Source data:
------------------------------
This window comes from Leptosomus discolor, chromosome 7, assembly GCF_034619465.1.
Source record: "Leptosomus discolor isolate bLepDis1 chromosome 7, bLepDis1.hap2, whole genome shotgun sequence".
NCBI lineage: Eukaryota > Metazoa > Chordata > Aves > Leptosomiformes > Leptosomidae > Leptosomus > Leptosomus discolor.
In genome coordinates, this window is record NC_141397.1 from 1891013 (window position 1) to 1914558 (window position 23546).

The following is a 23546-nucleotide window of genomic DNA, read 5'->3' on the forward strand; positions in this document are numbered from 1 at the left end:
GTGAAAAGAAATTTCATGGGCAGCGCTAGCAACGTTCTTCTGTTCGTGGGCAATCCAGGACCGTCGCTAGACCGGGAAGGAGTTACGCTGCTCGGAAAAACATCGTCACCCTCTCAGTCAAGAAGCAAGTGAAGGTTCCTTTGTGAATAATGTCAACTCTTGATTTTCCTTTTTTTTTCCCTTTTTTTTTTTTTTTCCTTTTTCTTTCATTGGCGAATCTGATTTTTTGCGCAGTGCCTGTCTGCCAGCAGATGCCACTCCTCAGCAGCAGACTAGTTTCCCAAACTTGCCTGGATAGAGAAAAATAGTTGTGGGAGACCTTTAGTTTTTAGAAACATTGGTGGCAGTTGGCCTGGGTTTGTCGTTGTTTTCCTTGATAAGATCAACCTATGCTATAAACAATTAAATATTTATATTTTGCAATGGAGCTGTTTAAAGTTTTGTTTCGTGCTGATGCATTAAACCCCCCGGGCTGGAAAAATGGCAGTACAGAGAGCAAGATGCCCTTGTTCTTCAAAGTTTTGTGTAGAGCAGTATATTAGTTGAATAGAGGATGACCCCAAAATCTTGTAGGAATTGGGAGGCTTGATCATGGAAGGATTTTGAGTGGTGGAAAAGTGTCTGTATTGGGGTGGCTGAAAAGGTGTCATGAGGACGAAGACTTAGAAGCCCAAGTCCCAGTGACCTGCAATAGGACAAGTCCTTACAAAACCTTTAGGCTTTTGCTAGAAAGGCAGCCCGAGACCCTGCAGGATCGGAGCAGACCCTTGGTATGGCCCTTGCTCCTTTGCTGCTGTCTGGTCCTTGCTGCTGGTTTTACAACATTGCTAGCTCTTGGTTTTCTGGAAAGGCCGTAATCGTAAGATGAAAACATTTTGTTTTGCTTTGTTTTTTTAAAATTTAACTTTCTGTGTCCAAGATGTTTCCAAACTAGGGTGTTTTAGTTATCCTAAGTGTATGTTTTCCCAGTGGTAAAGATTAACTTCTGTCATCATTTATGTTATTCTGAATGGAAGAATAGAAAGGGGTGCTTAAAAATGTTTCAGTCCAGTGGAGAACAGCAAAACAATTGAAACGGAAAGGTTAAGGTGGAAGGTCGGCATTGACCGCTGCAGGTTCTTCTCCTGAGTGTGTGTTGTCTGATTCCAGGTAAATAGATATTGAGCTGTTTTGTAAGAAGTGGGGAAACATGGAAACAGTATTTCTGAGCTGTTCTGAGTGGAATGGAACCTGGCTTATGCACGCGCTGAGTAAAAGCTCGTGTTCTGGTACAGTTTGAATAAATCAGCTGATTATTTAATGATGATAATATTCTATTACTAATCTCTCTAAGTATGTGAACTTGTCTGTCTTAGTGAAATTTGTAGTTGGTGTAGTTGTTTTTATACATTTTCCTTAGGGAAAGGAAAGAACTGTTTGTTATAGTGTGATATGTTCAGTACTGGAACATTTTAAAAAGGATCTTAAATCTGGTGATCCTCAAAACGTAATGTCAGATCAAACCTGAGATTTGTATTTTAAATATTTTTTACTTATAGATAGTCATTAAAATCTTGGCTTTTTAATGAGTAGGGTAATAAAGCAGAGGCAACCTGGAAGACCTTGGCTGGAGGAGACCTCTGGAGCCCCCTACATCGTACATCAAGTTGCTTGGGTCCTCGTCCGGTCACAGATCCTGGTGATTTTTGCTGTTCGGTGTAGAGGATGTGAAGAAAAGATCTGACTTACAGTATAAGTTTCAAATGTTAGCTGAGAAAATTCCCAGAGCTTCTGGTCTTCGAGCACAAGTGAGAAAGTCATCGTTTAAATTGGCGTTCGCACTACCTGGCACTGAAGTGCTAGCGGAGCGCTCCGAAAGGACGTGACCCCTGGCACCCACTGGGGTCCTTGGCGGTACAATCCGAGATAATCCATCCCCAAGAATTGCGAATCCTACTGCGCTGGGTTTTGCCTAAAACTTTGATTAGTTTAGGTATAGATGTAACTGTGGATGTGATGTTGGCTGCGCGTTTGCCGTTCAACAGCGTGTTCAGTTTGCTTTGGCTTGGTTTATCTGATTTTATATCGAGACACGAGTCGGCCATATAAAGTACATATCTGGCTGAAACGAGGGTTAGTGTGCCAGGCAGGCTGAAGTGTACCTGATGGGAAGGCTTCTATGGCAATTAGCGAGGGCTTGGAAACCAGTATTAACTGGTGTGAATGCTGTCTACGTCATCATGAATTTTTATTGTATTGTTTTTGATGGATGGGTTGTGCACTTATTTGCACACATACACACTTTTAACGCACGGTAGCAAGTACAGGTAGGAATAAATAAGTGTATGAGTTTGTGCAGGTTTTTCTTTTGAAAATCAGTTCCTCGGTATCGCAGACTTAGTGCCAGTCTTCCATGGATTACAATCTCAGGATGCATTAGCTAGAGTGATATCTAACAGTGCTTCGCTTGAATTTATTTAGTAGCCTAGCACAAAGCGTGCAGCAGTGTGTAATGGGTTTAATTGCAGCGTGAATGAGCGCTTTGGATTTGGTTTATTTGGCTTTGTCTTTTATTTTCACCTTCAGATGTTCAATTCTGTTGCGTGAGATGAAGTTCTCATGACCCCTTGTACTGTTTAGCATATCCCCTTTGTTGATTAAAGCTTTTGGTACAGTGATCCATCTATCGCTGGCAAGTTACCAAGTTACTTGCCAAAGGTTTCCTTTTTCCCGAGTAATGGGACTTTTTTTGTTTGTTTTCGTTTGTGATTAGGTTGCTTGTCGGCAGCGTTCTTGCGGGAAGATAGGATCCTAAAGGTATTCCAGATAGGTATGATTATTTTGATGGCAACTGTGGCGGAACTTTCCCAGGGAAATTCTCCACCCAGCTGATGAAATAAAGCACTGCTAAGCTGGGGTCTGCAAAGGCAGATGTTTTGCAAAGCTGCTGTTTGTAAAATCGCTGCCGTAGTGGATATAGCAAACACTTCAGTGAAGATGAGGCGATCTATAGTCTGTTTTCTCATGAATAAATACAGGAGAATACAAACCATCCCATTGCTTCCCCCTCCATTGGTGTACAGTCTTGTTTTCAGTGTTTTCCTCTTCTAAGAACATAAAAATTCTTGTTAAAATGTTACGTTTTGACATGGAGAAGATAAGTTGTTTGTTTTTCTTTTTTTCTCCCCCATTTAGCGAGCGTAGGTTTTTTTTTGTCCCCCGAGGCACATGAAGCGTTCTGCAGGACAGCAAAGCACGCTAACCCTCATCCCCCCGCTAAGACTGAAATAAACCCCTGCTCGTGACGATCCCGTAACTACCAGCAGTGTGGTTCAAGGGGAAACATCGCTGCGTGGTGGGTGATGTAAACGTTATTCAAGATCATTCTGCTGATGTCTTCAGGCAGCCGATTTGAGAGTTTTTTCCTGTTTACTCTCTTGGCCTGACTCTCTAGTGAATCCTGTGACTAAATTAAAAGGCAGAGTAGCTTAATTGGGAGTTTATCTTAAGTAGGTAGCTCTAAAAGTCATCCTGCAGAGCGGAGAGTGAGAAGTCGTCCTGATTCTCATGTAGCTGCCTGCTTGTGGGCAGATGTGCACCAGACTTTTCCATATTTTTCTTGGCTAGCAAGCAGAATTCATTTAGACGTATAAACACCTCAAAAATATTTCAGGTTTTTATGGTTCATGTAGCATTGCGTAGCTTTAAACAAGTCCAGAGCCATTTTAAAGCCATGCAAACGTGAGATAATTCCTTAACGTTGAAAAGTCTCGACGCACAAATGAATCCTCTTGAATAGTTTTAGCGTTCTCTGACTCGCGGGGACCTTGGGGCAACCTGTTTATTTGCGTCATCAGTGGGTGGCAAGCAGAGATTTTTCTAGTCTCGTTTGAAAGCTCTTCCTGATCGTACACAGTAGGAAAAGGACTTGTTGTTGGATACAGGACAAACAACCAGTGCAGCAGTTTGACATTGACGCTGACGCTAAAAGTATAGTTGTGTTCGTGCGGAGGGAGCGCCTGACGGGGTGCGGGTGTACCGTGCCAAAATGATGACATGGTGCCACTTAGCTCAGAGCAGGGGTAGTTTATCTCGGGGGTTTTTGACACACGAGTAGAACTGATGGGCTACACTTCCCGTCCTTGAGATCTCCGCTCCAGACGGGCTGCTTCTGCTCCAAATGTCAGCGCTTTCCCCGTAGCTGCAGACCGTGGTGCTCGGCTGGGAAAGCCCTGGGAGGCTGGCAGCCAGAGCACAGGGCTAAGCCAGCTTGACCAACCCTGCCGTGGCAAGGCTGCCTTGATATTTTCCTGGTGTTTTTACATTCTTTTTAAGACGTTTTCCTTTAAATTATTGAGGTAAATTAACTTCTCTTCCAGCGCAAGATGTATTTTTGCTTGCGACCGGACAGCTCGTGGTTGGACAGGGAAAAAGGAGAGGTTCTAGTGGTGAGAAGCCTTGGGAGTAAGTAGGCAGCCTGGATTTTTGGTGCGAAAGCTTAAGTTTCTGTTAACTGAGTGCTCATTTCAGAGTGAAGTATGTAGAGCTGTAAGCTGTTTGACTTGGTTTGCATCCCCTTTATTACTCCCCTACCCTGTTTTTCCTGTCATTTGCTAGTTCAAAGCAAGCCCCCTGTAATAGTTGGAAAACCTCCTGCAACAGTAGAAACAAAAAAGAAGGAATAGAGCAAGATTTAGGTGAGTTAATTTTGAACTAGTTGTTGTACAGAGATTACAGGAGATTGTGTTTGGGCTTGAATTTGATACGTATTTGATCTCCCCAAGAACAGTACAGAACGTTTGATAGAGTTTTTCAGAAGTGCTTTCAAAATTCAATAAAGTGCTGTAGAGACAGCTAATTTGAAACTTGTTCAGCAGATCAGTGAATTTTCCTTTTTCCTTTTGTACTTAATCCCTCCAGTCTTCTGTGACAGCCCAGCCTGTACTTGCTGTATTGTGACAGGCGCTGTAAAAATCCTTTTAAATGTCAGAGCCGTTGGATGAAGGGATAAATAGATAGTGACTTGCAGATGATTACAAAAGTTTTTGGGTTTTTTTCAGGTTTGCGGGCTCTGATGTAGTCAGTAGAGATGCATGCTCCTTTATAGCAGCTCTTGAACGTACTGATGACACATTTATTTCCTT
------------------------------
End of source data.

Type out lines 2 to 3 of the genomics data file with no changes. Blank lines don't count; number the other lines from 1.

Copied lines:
Source record: "Leptosomus discolor isolate bLepDis1 chromosome 7, bLepDis1.hap2, whole genome shotgun sequence".
NCBI lineage: Eukaryota > Metazoa > Chordata > Aves > Leptosomiformes > Leptosomidae > Leptosomus > Leptosomus discolor.